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Chronology of a Skype attack


Massive malware attacks have a huge impact on users. First of all, such attacks leave them vulnerable and unprotected. Secondly, they show the ability of cybercriminals to re-use old techniques that continue to ensnare thousands of users. By the middle of May, users around the world started to receive messages from their contacts through different instant-messaging applications, such as Skype and Gtalk.

With respect to malware propagation, there is a life cycle from one campaign carried out by the attacker to the next. During this variable period of time, the effectiveness of the attack usually changes, reaching a maximum effectiveness level, either due to the volume of infected victims or the number of people who received the threat.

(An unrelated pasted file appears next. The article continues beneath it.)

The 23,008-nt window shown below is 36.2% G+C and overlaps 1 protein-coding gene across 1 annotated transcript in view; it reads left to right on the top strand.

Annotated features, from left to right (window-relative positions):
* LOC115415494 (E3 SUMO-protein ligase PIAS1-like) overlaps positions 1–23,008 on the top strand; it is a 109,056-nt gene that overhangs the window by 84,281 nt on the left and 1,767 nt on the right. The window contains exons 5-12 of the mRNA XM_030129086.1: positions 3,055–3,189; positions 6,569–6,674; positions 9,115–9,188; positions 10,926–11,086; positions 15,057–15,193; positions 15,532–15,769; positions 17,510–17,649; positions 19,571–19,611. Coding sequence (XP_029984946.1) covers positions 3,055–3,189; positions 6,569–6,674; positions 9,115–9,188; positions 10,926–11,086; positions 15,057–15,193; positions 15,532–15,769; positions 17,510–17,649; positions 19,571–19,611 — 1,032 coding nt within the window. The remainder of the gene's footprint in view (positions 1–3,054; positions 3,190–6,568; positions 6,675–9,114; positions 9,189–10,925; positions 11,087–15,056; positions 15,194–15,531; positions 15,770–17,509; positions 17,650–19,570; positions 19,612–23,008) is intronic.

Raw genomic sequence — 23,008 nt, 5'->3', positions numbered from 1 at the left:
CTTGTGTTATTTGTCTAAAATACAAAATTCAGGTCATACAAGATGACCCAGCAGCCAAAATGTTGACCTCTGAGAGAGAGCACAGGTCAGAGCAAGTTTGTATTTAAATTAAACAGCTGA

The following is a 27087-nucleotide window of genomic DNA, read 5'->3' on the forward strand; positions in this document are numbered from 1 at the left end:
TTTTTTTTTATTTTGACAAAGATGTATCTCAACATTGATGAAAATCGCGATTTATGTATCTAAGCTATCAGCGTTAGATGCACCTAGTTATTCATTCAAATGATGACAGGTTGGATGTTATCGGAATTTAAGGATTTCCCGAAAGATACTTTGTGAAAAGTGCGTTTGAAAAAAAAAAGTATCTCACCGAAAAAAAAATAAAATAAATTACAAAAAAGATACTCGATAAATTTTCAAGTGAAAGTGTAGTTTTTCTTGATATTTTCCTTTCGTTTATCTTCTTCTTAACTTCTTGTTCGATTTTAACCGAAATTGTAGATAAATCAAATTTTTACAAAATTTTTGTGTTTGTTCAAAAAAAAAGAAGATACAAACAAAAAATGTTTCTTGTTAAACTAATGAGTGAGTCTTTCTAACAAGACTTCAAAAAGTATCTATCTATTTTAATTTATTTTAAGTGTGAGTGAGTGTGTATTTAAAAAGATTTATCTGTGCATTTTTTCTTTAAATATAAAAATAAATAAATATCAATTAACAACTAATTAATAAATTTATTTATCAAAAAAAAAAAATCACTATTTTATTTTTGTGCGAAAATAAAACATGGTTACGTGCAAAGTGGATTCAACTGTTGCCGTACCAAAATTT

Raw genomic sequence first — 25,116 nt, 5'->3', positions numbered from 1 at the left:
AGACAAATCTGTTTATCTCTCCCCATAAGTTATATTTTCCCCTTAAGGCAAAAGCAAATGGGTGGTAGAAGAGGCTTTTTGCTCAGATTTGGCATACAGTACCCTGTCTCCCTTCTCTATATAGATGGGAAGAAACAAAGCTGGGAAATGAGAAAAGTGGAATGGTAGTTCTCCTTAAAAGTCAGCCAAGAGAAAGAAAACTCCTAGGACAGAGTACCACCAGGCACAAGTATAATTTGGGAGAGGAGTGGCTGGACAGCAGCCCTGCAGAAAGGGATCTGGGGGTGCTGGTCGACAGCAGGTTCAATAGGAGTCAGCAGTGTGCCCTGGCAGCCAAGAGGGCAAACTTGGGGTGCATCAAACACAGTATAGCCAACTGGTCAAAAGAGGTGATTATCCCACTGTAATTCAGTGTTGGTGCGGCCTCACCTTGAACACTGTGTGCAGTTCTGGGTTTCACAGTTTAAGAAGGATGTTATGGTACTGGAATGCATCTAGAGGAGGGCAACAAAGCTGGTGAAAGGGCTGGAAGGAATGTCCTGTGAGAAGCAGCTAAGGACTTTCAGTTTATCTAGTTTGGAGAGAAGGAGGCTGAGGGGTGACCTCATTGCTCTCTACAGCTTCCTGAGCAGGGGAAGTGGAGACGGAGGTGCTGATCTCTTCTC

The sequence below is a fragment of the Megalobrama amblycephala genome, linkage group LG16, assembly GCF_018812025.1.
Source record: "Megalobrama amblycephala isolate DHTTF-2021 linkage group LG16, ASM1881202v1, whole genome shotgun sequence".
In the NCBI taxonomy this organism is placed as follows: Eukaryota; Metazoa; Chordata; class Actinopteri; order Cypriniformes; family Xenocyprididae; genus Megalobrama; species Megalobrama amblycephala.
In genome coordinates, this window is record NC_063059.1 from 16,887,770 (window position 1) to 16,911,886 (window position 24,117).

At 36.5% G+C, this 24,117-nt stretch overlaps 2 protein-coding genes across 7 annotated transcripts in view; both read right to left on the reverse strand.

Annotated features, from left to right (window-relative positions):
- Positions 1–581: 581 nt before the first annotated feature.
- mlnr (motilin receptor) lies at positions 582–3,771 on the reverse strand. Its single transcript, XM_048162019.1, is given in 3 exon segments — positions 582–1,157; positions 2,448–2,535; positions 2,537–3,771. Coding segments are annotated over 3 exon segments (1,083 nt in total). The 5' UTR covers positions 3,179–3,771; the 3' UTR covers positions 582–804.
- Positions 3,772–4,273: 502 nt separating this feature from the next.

When the volume of potential victims who receive the same threat through the same propagation channel over a short time period rises over a certain threshold, we can see chain reactions that exceed the attacker’s target and start to reach people outside the group of users who were chosen as possible victims.

Many of these factors came together on May 20th, when, as well as notifications from the ESET Early Warning System, we got queries from affected computer users and even received messages from contacts that members of the ESET Latin America’s Laboratory had associated with their Skype accounts. This behavior was one of the first indicators that analysis of the threat was necessary, so that we were able to alert users in the region about the appearance of a new worm which was spreading massively throughout the area and, most likely, into the rest of the world.